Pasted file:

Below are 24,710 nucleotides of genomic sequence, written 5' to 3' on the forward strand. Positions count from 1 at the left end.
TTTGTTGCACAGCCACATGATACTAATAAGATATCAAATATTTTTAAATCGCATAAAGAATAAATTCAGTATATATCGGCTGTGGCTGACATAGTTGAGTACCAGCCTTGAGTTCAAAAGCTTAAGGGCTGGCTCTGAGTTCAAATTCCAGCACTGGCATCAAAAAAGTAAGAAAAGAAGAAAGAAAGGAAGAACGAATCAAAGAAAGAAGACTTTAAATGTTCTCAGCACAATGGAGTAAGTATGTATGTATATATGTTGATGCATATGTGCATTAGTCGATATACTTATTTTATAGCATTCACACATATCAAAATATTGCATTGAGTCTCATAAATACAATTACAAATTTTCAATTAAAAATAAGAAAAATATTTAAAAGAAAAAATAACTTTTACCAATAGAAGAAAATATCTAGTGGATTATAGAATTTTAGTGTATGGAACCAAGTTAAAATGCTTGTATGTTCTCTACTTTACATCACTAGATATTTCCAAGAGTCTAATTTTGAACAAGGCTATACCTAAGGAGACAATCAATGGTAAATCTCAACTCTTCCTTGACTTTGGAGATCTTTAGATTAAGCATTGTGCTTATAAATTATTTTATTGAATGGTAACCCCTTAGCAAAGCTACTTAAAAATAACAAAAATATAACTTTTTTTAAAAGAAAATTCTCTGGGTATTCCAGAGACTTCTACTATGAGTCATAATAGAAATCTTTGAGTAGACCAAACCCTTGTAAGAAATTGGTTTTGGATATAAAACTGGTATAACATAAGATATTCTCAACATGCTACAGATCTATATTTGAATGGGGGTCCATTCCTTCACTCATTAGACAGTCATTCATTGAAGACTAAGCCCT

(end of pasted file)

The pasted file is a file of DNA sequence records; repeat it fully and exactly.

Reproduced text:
Below are 24,710 nucleotides of genomic sequence, written 5' to 3' on the forward strand. Positions count from 1 at the left end.
TTTGTTGCACAGCCACATGATACTAATAAGATATCAAATATTTTTAAATCGCATAAAGAATAAATTCAGTATATATCGGCTGTGGCTGACATAGTTGAGTACCAGCCTTGAGTTCAAAAGCTTAAGGGCTGGCTCTGAGTTCAAATTCCAGCACTGGCATCAAAAAAGTAAGAAAAGAAGAAAGAAAGGAAGAACGAATCAAAGAAAGAAGACTTTAAATGTTCTCAGCACAATGGAGTAAGTATGTATGTATATATGTTGATGCATATGTGCATTAGTCGATATACTTATTTTATAGCATTCACACATATCAAAATATTGCATTGAGTCTCATAAATACAATTACAAATTTTCAATTAAAAATAAGAAAAATATTTAAAAGAAAAAATAACTTTTACCAATAGAAGAAAATATCTAGTGGATTATAGAATTTTAGTGTATGGAACCAAGTTAAAATGCTTGTATGTTCTCTACTTTACATCACTAGATATTTCCAAGAGTCTAATTTTGAACAAGGCTATACCTAAGGAGACAATCAATGGTAAATCTCAACTCTTCCTTGACTTTGGAGATCTTTAGATTAAGCATTGTGCTTATAAATTATTTTATTGAATGGTAACCCCTTAGCAAAGCTACTTAAAAATAACAAAAATATAACTTTTTTTAAAAGAAAATTCTCTGGGTATTCCAGAGACTTCTACTATGAGTCATAATAGAAATCTTTGAGTAGACCAAACCCTTGTAAGAAATTGGTTTTGGATATAAAACTGGTATAACATAAGATATTCTCAACATGCTACAGATCTATATTTGAATGGGGGTCCATTCCTTCACTCATTAGACAGTCATTCATTGAAGACTAAGCCCT